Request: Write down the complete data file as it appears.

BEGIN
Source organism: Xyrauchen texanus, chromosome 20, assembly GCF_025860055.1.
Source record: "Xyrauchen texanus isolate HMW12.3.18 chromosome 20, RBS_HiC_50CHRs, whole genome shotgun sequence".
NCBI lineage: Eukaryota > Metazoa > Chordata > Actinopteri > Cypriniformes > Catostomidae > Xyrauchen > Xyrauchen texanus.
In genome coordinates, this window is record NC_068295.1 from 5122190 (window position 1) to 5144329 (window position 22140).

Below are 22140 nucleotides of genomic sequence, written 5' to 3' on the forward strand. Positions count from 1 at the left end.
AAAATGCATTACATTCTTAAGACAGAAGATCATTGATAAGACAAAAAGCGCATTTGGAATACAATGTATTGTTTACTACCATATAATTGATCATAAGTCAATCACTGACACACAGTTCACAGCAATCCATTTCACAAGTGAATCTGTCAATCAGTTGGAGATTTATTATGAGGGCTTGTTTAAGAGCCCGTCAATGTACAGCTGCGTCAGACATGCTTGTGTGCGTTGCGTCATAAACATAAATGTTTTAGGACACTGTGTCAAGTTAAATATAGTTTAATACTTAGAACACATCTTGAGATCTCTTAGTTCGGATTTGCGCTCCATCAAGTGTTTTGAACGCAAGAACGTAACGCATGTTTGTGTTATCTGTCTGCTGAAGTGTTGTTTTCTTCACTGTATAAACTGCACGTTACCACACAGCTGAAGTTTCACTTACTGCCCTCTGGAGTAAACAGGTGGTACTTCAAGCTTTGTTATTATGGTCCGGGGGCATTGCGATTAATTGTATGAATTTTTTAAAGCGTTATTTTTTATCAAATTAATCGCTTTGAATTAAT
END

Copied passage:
Source organism: Xyrauchen texanus, chromosome 20, assembly GCF_025860055.1.
Source record: "Xyrauchen texanus isolate HMW12.3.18 chromosome 20, RBS_HiC_50CHRs, whole genome shotgun sequence".
NCBI lineage: Eukaryota > Metazoa > Chordata > Actinopteri > Cypriniformes > Catostomidae > Xyrauchen > Xyrauchen texanus.
In genome coordinates, this window is record NC_068295.1 from 5122190 (window position 1) to 5144329 (window position 22140).

Below are 22140 nucleotides of genomic sequence, written 5' to 3' on the forward strand. Positions count from 1 at the left end.
AAAATGCATTACATTCTTAAGACAGAAGATCATTGATAAGACAAAAAGCGCATTTGGAATACAATGTATTGTTTACTACCATATAATTGATCATAAGTCAATCACTGACACACAGTTCACAGCAATCCATTTCACAAGTGAATCTGTCAATCAGTTGGAGATTTATTATGAGGGCTTGTTTAAGAGCCCGTCAATGTACAGCTGCGTCAGACATGCTTGTGTGCGTTGCGTCATAAACATAAATGTTTTAGGACACTGTGTCAAGTTAAATATAGTTTAATACTTAGAACACATCTTGAGATCTCTTAGTTCGGATTTGCGCTCCATCAAGTGTTTTGAACGCAAGAACGTAACGCATGTTTGTGTTATCTGTCTGCTGAAGTGTTGTTTTCTTCACTGTATAAACTGCACGTTACCACACAGCTGAAGTTTCACTTACTGCCCTCTGGAGTAAACAGGTGGTACTTCAAGCTTTGTTATTATGGTCCGGGGGCATTGCGATTAATTGTATGAATTTTTTAAAGCGTTATTTTTTATCAAATTAATCGCTTTGAATTAAT